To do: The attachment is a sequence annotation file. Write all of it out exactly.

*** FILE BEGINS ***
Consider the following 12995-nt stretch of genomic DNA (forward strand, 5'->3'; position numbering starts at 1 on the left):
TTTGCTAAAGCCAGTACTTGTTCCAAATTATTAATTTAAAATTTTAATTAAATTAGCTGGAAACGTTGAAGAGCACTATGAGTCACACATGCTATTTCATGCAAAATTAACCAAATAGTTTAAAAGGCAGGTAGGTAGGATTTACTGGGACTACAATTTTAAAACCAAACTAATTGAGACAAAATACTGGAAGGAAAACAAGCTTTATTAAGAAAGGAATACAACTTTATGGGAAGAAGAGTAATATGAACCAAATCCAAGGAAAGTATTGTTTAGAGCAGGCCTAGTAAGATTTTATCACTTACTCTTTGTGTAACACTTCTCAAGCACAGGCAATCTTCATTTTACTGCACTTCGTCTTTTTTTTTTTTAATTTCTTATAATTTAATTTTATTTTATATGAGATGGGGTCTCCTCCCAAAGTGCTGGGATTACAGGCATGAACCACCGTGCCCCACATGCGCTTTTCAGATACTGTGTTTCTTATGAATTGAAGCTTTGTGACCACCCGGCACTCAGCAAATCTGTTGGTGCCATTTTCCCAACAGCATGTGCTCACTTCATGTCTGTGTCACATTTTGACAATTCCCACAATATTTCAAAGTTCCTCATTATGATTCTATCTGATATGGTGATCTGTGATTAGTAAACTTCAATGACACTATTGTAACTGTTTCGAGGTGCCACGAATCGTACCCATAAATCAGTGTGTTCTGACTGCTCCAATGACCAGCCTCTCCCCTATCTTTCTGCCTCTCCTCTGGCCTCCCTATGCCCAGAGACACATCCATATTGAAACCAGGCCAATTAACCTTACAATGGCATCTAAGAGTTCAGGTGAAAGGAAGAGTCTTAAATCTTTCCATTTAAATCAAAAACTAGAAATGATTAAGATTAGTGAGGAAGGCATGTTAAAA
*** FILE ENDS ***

Consider the following 12995-nt stretch of genomic DNA (forward strand, 5'->3'; position numbering starts at 1 on the left):
TTTGCTAAAGCCAGTACTTGTTCCAAATTATTAATTTAAAATTTTAATTAAATTAGCTGGAAACGTTGAAGAGCACTATGAGTCACACATGCTATTTCATGCAAAATTAACCAAATAGTTTAAAAGGCAGGTAGGTAGGATTTACTGGGACTACAATTTTAAAACCAAACTAATTGAGACAAAATACTGGAAGGAAAACAAGCTTTATTAAGAAAGGAATACAACTTTATGGGAAGAAGAGTAATATGAACCAAATCCAAGGAAAGTATTGTTTAGAGCAGGCCTAGTAAGATTTTATCACTTACTCTTTGTGTAACACTTCTCAAGCACAGGCAATCTTCATTTTACTGCACTTCGTCTTTTTTTTTTTTAATTTCTTATAATTTAATTTTATTTTATATGAGATGGGGTCTCCTCCCAAAGTGCTGGGATTACAGGCATGAACCACCGTGCCCCACATGCGCTTTTCAGATACTGTGTTTCTTATGAATTGAAGCTTTGTGACCACCCGGCACTCAGCAAATCTGTTGGTGCCATTTTCCCAACAGCATGTGCTCACTTCATGTCTGTGTCACATTTTGACAATTCCCACAATATTTCAAAGTTCCTCATTATGATTCTATCTGATATGGTGATCTGTGATTAGTAAACTTCAATGACACTATTGTAACTGTTTCGAGGTGCCACGAATCGTACCCATAAATCAGTGTGTTCTGACTGCTCCAATGACCAGCCTCTCCCCTATCTTTCTGCCTCTCCTCTGGCCTCCCTATGCCCAGAGACACATCCATATTGAAACCAGGCCAATTAACCTTACAATGGCATCTAAGAGTTCAGGTGAAAGGAAGAGTCTTAAATCTTTCCATTTAAATCAAAAACTAGAAATGATTAAGATTAGTGAGGAAGGCATGTTAAAA